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preparing for a job interview
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Undergraduate Advice: Preparing For A Job Interview
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In the current economic client, university students who have graduated after 3, 4 or even more years are being squeezed in the job market with many finding that they can’t get a job in their specialist field. With the job market being more competitive than ever, it makes sense to adopt strategies which will help differentiate you from the other candidates when you’re applying for jobs and preparing for interviews.

Preparation is one of the key elements for success at a job interview, but I believe that preparations to get the jobs that you want should be part of a long term strategy, rather than last minute, which is why this advice is aimed at undergraduates rather than graduates. It can be very challenging and stressful to be finishing final degree work at the same time as applying for jobs. However, by adopting a long term approach to getting the job you want, when you graduate you can lessen some of the stress. I would start this preparation from the moment that you start your university course.

These are my long-term tips for preparing for a job interview.

Buy a notebook: Although we live in an electronic age, I would still advise that you buy a notebook that can be used to record useful information to do with your ideal job. However, this is very much a personal view and you need to do what works for you.

Allocate time to record and review: When you apply for a job, it can be very difficult to gather information or remember what you did six years ago. That is why you need to commit to recording regularly. I would recommend doing it once a week for 30 minutes or so, to ensure you don’t forget about some of your experiences and achievements.

Start your research: Some people have very clear ideas of the organisations that they hope to work for after graduating, but others don’t. One again it’s never too early to start doing some research. Commit to spending two or three hours a month to researching the organisations you would like to. Learn as much as you can. Find out what opportunities there are for work experience.

Gain relevant work experience: I know this can be a very thorny subject. Some undergraduate courses require so much written work that it makes is virtually impossible to do any sort of work. Others work in a pub, because that’s the easiest work to do. I’m not knocking pub work, because you clearly learn a lot of useful skills, such as handling money, communicating effectively and teamwork, that can be transferred to another context. However, if possible, more relevant work experience in your chose field can aid your future job prospects. Students doing work experience don’t always get paid and that’s not right, but you may decided that’s it’s worth sacrificing something else or saving some money so you can afford to work unpaid for a very short period of time, even as little as two weeks to gain the relevant experience.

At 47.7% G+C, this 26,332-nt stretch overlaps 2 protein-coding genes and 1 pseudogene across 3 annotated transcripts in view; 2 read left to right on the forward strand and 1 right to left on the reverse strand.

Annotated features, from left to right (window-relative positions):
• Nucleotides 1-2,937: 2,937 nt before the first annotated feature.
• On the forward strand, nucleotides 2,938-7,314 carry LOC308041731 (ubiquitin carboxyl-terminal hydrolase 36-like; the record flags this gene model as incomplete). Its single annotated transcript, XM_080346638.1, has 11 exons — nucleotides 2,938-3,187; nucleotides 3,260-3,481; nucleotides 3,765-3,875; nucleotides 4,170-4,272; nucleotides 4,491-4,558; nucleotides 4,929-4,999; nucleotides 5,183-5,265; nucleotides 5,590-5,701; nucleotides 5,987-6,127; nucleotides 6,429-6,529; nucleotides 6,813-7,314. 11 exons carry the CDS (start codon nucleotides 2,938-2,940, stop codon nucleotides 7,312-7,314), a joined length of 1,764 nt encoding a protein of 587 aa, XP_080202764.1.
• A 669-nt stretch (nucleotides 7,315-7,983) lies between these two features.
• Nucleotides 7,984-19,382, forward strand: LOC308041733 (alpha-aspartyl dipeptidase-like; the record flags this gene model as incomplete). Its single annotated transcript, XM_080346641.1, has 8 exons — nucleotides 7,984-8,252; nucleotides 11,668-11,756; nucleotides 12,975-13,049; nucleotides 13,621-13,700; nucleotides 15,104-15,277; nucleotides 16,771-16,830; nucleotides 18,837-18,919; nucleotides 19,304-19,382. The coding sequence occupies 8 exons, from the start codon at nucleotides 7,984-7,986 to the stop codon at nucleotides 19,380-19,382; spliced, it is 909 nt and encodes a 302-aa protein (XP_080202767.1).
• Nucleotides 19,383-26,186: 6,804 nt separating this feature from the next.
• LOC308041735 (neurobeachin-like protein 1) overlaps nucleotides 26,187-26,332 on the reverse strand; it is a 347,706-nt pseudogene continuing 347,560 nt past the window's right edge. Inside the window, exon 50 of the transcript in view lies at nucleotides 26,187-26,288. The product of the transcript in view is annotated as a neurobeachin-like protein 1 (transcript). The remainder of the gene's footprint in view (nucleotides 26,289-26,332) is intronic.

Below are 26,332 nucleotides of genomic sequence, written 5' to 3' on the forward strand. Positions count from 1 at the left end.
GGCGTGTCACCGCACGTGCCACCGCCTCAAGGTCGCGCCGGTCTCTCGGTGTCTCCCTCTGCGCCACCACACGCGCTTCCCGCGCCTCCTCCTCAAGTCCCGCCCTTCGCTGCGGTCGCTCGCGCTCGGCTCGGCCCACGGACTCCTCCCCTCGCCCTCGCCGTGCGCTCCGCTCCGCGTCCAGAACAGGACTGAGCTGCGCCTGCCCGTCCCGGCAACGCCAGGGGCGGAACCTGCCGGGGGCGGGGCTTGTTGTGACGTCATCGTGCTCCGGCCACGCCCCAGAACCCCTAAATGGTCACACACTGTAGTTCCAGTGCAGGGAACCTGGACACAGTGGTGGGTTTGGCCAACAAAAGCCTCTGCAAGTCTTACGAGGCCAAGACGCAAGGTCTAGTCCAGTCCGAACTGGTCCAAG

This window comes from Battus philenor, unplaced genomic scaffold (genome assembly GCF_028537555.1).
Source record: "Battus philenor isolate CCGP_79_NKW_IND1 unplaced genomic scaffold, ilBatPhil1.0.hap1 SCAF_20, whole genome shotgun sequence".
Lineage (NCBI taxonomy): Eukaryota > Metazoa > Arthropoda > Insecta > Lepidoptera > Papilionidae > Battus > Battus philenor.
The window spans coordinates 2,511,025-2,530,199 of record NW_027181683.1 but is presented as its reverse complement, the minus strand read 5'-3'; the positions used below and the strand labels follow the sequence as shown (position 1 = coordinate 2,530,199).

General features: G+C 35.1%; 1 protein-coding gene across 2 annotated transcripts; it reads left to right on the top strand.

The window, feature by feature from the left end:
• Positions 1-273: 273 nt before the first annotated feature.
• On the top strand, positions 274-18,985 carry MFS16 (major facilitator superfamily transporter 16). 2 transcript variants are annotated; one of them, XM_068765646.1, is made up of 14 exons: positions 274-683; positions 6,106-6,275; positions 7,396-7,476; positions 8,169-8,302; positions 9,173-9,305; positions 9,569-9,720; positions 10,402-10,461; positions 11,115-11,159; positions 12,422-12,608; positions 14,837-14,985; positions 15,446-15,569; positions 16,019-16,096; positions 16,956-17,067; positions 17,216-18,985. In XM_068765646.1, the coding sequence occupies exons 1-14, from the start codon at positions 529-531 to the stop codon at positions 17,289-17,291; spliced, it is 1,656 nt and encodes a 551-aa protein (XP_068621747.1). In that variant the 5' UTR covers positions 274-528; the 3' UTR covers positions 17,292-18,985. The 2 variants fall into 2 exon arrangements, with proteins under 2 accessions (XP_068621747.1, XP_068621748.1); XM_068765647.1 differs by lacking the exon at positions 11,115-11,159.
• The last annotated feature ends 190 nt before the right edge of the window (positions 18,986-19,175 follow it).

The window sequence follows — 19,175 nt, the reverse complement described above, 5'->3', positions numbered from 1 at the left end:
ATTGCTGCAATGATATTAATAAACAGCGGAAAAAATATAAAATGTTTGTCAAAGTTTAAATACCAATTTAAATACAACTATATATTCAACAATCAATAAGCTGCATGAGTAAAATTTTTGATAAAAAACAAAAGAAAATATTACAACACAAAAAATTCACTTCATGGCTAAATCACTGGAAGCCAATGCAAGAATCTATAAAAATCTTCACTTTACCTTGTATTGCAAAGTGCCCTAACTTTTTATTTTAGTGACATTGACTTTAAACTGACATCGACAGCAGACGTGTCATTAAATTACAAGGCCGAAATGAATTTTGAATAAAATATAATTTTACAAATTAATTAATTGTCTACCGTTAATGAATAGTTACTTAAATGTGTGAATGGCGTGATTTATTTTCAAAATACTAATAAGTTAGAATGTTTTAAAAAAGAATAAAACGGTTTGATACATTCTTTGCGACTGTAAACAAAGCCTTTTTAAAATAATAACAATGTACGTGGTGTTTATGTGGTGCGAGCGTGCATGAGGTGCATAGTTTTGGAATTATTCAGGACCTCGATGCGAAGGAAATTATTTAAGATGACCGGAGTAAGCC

Complete a skills analysis: Many university careers advice services have activities you can complete to assess your different skills. This will give you an idea of your current skill level and you will then know what areas you need to work on. Don’t let this overwhelm you. If you’ve started this process in your first year, you really do have plenty of time to improve your skills. There is lots of different information about transferable skills that employers look for.

My aim in writing these tips is to emphasise to undergraduates the importance of doing some long term preparation in order to maximise your opportunities for future success in the job market. Preparing for a job interview requires a lot of work, but I hope I’ve made the case for not leaving it until you’re thinking of graduating. When you do get invited to the job interview, there will be additional work you will have to do to ensure then you are the ideal candidate, so start laying the foundations now. This approach will pay dividends.


Street Talk

BIS-Coach - Well done. Good insight. Darryl K. Henderson, J.D.

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  about 7 years ago
  

Thanks very much. Glad you enjoyed it.

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  about 7 years ago
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